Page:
Welcome and thank you for visiting. Intercross is about the plight of children, women and men affected by armed conflict and violence. Intercross is about humanitarian action. It is about the work of the ICRC and international humanitarian law. And it is about interacting with you, our readers, while building a place for news and commentary on armed conflict that is credible, interesting, and relevant.
A few words about me: I am the spokeswoman for theICRC in North America, based at our delegation in Washington D.C.. We’re not too far from the White House, the Department of State, and the Brookings Institution. We're just blocks away from the Washington Post, a few metro stops from the Pentagon, and a few hours' flight from Guantanamo Bay, Cuba. I am a US citizen, originally from Minnesota, but I've spent the past two decades living and working abroad. I recently returned to the US to take up my new post here in the nation's capital. Having spent more than half my life outside the US, I'd like to think that I have a unique perspective on the world and the challenges we face.
I've spent the past six years with the ICRC at our headquarters in Geneva, Switzerland, where I served as a spokesperson for Europe and North America, as well as a communications adviser for strategic projects, and the editor-in-chief of our internal website. Prior to that, I worked for the International Federation of Red Cross and Red Crescent Societies as a media officer. Before becoming a humanitarian, I was a journalist for Swiss Radio International/swissinfo.org in Bern and Geneva. I also spent eight years with CBS News' bureaus in Paris and London. Over the years, I've covered humanitarian issues and crises in places across the globe, including Azerbaijan, Bosnia-Herzegovina, Georgia, Israel and the Occupied Territories, Mali, Pakistan, and the southern Philippines. In 2010, I curated the first-ever Red Cross Red Crescent TEDx event called TEDxRC².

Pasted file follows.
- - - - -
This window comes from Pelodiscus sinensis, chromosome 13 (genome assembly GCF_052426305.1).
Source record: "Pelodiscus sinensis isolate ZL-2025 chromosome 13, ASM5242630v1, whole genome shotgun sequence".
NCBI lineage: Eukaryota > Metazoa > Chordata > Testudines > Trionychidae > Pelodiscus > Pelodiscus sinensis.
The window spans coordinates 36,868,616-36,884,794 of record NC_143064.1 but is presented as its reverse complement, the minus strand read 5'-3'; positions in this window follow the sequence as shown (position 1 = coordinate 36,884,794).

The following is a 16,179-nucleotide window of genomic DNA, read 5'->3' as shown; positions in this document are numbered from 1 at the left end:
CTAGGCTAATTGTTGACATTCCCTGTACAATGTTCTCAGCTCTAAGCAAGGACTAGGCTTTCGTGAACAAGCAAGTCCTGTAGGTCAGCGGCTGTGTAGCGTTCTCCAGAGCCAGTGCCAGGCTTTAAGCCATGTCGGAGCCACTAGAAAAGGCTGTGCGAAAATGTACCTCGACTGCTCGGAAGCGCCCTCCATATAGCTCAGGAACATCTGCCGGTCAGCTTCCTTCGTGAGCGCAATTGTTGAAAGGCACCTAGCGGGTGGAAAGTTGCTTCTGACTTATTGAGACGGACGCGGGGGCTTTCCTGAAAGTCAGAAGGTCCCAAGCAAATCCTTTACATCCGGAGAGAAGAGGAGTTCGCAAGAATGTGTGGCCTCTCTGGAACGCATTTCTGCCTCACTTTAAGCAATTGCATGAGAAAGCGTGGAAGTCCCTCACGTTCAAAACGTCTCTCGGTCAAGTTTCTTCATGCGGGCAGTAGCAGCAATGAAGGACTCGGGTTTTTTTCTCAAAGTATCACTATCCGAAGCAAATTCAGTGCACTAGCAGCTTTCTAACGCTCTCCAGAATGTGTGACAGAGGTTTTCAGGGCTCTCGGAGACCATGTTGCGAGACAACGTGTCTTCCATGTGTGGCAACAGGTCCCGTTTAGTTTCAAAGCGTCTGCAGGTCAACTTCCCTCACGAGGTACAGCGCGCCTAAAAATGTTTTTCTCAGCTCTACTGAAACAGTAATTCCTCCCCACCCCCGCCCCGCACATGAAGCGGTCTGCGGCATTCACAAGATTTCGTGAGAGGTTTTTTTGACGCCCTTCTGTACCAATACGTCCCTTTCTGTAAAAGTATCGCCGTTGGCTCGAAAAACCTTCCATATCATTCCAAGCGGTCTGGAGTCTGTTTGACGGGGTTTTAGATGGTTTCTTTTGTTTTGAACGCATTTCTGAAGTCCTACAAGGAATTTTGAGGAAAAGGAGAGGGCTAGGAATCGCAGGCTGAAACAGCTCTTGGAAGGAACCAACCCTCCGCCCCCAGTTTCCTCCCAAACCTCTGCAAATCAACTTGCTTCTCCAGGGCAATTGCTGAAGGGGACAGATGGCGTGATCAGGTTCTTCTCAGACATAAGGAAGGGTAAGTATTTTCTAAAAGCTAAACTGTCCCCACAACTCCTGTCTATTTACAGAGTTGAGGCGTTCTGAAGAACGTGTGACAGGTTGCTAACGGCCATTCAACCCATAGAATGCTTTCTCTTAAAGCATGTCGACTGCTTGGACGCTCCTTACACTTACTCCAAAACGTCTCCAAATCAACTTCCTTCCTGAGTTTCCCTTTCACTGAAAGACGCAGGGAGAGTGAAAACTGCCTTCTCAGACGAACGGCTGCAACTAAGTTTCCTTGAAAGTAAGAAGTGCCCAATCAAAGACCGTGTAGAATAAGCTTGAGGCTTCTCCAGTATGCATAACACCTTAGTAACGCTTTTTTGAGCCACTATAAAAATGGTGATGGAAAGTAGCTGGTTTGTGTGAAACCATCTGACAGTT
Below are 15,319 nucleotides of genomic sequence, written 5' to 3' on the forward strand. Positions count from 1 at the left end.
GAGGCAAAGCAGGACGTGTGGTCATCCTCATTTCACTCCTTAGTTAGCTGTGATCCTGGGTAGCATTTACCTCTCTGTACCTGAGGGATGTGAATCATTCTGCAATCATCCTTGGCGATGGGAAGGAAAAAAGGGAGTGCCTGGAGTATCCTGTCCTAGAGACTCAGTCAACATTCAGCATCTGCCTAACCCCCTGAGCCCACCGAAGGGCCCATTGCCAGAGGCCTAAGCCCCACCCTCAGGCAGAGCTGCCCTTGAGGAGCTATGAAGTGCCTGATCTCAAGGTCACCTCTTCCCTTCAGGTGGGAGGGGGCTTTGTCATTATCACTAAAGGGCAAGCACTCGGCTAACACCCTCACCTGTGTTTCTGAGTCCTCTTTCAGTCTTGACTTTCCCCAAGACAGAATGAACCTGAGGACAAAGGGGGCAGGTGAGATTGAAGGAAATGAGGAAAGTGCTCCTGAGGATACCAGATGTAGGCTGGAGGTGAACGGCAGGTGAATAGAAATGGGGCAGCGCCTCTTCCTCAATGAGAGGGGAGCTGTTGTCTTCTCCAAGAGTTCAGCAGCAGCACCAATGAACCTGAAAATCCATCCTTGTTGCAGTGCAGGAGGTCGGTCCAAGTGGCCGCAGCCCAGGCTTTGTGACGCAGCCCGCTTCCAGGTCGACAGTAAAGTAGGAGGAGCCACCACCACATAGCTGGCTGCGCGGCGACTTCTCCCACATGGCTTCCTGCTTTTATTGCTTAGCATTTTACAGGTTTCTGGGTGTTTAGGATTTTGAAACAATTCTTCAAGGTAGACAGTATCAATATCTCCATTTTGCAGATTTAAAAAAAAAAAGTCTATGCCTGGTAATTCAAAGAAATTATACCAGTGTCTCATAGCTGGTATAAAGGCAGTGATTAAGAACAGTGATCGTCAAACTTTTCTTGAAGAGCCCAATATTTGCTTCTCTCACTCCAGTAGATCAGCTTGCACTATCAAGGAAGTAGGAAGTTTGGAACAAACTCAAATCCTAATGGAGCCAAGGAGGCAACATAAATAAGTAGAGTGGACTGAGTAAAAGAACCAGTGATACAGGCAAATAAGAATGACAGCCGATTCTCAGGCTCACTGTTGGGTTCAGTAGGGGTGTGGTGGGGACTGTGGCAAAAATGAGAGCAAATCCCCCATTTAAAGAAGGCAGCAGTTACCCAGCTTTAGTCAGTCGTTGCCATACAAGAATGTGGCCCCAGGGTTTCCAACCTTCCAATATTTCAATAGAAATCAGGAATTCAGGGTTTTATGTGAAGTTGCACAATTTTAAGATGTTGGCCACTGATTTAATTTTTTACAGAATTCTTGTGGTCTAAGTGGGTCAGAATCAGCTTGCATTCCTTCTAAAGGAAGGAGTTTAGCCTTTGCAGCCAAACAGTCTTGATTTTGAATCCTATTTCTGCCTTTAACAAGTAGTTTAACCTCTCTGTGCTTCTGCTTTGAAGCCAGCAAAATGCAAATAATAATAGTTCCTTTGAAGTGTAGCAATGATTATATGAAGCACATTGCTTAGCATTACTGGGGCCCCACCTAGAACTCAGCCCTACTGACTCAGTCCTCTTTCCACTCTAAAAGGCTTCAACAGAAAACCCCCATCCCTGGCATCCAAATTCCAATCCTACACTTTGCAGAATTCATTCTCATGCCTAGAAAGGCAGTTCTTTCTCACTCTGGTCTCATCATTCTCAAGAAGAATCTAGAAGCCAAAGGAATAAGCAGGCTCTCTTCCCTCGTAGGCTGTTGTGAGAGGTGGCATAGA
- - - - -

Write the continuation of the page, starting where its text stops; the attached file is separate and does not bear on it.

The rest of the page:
A few words about the ICRC: In a nutshell, our mandate is to protect the lives and dignity of victims of war and internal violence, provide them with assistance, and prevent suffering by promoting and strengthening humanitarian law and universal humanitarian principles. We also coordinate the relief activities of the International Red Cross and Red Crescent Movement in situations of conflict. We've been doing this for more than 150 years. Our work here in North America is to visit people held at Guantanamo Bay in order to assess their treatment and conditions of detention, and help them maintain contact with their families, as well as provide confidential recommendations to US authorities, which we discuss in Washington, Guantanamo, and Miami. We also interact with the US and Canadian governments and the Organization of American States on a range of global humanitarian issues, including those related to the Geneva Conventions of 1949. In addition, we cooperate with the American and Canadian Red Cross Societies. ICRC Washington has around 30 employees, including expatriate and American staff.
The ICRC in North America wants to influence legal and policy debates that we, as an organization, care about. We've joined the digital conversation to make our voice - and the voices of those we strive to help - better heard. My hope is to offer a window into the human reality of armed conflict - from the toll it takes on civilians to hot-button topics, such as the use of drones.
From time-to-time, we'll showcase the outstanding work of photojournalists and reporters covering conflict. I'd like to hear from you and will try as best I can to answer your questions and direct you to available ICRC resources.
The ICRC works primarily through confidential dialogue with State and non-State actors, who have a stake in any given conflict. We favor working behind the scenes and do not engage in polemic. However, we communicate publicly on many contexts and issues that affect humanitarians, academics, policy makers, and members of the military in North America care about.
So welcome to Intercross.
Let us know what you think!